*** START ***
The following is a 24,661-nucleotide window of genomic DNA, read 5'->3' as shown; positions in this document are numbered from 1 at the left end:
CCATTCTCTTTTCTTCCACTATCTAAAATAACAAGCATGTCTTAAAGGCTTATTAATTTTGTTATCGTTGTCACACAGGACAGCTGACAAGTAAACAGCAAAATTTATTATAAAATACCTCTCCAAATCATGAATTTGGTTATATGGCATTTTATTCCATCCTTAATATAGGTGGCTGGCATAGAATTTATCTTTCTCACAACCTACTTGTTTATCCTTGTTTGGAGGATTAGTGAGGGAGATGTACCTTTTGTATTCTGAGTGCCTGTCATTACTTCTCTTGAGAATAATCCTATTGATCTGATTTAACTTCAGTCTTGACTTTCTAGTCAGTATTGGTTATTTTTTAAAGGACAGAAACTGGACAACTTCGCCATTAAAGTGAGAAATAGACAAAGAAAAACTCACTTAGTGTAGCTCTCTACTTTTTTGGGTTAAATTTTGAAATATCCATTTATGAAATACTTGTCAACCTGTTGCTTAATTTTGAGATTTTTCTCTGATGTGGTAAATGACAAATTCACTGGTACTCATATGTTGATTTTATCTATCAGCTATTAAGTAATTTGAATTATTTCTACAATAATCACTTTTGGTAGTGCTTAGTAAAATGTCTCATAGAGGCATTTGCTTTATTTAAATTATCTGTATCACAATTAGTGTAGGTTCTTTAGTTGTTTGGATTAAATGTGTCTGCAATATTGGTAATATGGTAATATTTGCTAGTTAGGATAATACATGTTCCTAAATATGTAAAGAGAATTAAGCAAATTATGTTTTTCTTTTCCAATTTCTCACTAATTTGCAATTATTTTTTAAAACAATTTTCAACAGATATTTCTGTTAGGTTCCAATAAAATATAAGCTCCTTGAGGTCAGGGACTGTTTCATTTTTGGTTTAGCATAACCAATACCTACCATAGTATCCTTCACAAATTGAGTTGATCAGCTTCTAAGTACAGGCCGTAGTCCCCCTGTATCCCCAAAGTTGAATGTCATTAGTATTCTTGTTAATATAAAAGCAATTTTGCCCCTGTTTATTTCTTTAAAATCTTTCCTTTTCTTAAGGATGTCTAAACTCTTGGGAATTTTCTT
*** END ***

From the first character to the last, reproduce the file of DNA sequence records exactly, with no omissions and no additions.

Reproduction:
The following is a 24,661-nucleotide window of genomic DNA, read 5'->3' as shown; positions in this document are numbered from 1 at the left end:
CCATTCTCTTTTCTTCCACTATCTAAAATAACAAGCATGTCTTAAAGGCTTATTAATTTTGTTATCGTTGTCACACAGGACAGCTGACAAGTAAACAGCAAAATTTATTATAAAATACCTCTCCAAATCATGAATTTGGTTATATGGCATTTTATTCCATCCTTAATATAGGTGGCTGGCATAGAATTTATCTTTCTCACAACCTACTTGTTTATCCTTGTTTGGAGGATTAGTGAGGGAGATGTACCTTTTGTATTCTGAGTGCCTGTCATTACTTCTCTTGAGAATAATCCTATTGATCTGATTTAACTTCAGTCTTGACTTTCTAGTCAGTATTGGTTATTTTTTAAAGGACAGAAACTGGACAACTTCGCCATTAAAGTGAGAAATAGACAAAGAAAAACTCACTTAGTGTAGCTCTCTACTTTTTTGGGTTAAATTTTGAAATATCCATTTATGAAATACTTGTCAACCTGTTGCTTAATTTTGAGATTTTTCTCTGATGTGGTAAATGACAAATTCACTGGTACTCATATGTTGATTTTATCTATCAGCTATTAAGTAATTTGAATTATTTCTACAATAATCACTTTTGGTAGTGCTTAGTAAAATGTCTCATAGAGGCATTTGCTTTATTTAAATTATCTGTATCACAATTAGTGTAGGTTCTTTAGTTGTTTGGATTAAATGTGTCTGCAATATTGGTAATATGGTAATATTTGCTAGTTAGGATAATACATGTTCCTAAATATGTAAAGAGAATTAAGCAAATTATGTTTTTCTTTTCCAATTTCTCACTAATTTGCAATTATTTTTTAAAACAATTTTCAACAGATATTTCTGTTAGGTTCCAATAAAATATAAGCTCCTTGAGGTCAGGGACTGTTTCATTTTTGGTTTAGCATAACCAATACCTACCATAGTATCCTTCACAAATTGAGTTGATCAGCTTCTAAGTACAGGCCGTAGTCCCCCTGTATCCCCAAAGTTGAATGTCATTAGTATTCTTGTTAATATAAAAGCAATTTTGCCCCTGTTTATTTCTTTAAAATCTTTCCTTTTCTTAAGGATGTCTAAACTCTTGGGAATTTTCTT